US Fortunes of Fortune-telling
This strange case raised some important issues - mainly regarding the invisible boundary between freedom of speech and claims that are unproven and hence possibly fraudulent.
US Fortunes of Fortune-telling
Last week in Alexandria, Louisiana, on the basis that it is free speech protected by the First Amendment, U.S. District Judge Dee Drell ruled that he was overturning a law which had outlawed astrology, palm reading, tarot, fortune-telling and other forms of divination.
The grounds cited for the ban - that the practices are fraudulent and inherently deceptive - were judged unsafe constitutionally, and meant that the case brought by fortune-teller Rachel Adams was found in her favour, having successfully sued to overturn the law.
Some 15% of Americans have, at one time or another, consulted a psychic or fortune-teller, whose services are in high demand, and even more so in these tough hard economic times. This strange case raised some important issues - mainly regarding the invisible boundary between freedom of speech and claims that are unproven and hence possibly fraudulent.
There are, of course, exceptions to free speech that go beyond yelling fire in a crowded theater. People who lie on their tax returns can be convicted of tax evasion, and those who lie in a court of law can be convicted of perjury, which under federal law is a felony. Companies, also, are legally prohibited from making false statements about their merchandise; Ford cannot claim its cars get 200 miles per gallon, and vitamin manufacturers cannot advertise that their pills cure cancer. But other cases are murkier.
Last month the Supreme Court ruled that Xavier Alvarez, a sham Medal of Honour recipient-claiming public official could not be prosecuted under the 2006 Stolen Valor Act law - which makes it a criminal offence to falsely claim ownership of any decoration or medal authorized by Congress for the United States Armed Forces - because he claimed his lies to have been free speech protected by the First Amendment, with which the Supreme Court agreed.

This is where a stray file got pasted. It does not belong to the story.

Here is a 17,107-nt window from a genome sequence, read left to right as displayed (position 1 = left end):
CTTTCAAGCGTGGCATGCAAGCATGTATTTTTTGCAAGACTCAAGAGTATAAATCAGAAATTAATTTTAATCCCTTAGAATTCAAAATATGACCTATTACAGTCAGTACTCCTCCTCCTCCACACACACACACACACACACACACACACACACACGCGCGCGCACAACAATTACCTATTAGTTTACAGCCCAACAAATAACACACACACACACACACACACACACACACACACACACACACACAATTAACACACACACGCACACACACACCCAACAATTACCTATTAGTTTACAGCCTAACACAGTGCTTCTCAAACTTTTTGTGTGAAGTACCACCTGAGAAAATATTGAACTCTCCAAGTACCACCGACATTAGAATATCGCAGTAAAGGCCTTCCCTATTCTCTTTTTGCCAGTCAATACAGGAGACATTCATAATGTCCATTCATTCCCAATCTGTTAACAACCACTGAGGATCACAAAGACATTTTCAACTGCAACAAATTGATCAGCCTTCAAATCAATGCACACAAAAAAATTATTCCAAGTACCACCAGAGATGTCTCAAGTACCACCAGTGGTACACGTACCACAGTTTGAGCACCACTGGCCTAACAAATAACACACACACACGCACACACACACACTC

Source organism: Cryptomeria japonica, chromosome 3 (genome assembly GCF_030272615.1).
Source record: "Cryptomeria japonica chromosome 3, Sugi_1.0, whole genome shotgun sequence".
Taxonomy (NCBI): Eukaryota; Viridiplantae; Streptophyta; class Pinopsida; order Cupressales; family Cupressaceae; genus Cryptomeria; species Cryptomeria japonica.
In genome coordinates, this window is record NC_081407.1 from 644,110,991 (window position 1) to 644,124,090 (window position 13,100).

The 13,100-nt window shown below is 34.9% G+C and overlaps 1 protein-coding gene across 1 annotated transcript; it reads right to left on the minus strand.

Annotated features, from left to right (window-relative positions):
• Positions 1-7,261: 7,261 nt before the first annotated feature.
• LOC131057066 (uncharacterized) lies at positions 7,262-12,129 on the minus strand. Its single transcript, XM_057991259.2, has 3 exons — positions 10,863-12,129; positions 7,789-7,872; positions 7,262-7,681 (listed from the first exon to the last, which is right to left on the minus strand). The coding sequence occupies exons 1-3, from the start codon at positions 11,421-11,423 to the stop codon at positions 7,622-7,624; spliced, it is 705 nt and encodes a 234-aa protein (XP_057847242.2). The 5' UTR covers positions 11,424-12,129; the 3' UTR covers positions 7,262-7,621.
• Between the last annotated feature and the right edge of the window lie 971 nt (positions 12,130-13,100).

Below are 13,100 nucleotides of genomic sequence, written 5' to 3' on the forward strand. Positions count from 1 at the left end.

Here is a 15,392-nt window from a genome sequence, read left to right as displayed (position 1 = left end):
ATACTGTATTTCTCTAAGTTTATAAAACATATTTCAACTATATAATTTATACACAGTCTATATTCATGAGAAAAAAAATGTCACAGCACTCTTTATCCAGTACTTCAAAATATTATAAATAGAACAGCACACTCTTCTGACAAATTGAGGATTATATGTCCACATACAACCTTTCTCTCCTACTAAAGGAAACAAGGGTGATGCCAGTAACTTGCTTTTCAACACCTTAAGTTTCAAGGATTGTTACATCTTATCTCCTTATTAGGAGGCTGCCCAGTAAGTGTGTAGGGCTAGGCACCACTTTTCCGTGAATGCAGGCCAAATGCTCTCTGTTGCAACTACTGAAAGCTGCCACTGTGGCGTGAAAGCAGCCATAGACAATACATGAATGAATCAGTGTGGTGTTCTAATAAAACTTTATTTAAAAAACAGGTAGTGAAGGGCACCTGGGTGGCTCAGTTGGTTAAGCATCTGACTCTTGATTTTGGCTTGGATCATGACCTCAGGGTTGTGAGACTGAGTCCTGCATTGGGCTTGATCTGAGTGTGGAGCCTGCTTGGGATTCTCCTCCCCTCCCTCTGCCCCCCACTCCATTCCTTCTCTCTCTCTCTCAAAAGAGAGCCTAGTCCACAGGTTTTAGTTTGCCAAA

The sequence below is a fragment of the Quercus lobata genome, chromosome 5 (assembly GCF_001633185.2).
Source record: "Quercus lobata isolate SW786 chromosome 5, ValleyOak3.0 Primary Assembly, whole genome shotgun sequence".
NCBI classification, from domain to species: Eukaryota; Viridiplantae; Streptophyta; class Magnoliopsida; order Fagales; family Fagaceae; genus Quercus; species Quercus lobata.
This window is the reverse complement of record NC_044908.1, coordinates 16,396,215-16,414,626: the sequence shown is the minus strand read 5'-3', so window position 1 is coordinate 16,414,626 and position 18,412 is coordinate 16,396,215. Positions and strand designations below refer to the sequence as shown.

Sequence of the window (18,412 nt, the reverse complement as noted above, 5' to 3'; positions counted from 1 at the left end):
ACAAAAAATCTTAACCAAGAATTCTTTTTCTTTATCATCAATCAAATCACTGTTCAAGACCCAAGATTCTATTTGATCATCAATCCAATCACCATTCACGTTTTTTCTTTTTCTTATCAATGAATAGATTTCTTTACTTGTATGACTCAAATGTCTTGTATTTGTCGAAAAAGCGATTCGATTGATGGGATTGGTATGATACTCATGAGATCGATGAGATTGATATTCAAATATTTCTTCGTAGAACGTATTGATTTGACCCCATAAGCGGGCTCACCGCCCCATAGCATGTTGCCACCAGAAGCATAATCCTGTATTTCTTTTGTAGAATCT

Many so-called psychics, and indeed fortune-tellers also adopt similar strategies, claiming their services to be for entertainment only and therefore inherently unreliable, yet their clients often do take advice given seriously, making many vital life decisions based upon fortune-telling consultations. Since $40 to $100 per hour is the amount most psychics typically charge, this is truly expensive entertainment.
It is the confidence schemes involved, which include fraud and the theft by deception that often accompany fortune-telling which the police detest, like the expensive lifting of imaginary curses, often costing victims tens of thousands of dollars, as well as the perverse and awful sexual exploitation that goes on.
This is, to be honest, a legal and ethical minefield, because even though psychic powers and prediction remain unproven, very many still believe in the power of psychics, a fact which means they are preyed upon by the unscrupulous. Problem is, the question of whether it can be either ethical or moral to accept money - for a scientifically questionable service - even one you believe in, remains wide open.